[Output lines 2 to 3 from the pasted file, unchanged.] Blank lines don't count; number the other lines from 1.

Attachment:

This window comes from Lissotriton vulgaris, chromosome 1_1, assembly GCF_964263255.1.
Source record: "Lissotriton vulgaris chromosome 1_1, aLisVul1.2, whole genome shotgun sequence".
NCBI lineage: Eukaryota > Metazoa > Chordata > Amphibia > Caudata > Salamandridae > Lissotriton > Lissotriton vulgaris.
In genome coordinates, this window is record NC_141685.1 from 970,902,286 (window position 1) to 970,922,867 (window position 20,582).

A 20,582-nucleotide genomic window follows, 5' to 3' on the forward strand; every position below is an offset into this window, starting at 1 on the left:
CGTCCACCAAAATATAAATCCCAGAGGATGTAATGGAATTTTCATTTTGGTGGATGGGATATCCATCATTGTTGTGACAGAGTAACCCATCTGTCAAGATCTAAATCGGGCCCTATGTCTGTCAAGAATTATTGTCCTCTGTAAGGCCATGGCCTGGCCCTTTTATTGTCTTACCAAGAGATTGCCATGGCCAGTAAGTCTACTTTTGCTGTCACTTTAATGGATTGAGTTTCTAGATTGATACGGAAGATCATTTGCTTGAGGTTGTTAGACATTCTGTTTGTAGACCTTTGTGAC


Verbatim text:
Source record: "Lissotriton vulgaris chromosome 1_1, aLisVul1.2, whole genome shotgun sequence".
NCBI lineage: Eukaryota > Metazoa > Chordata > Amphibia > Caudata > Salamandridae > Lissotriton > Lissotriton vulgaris.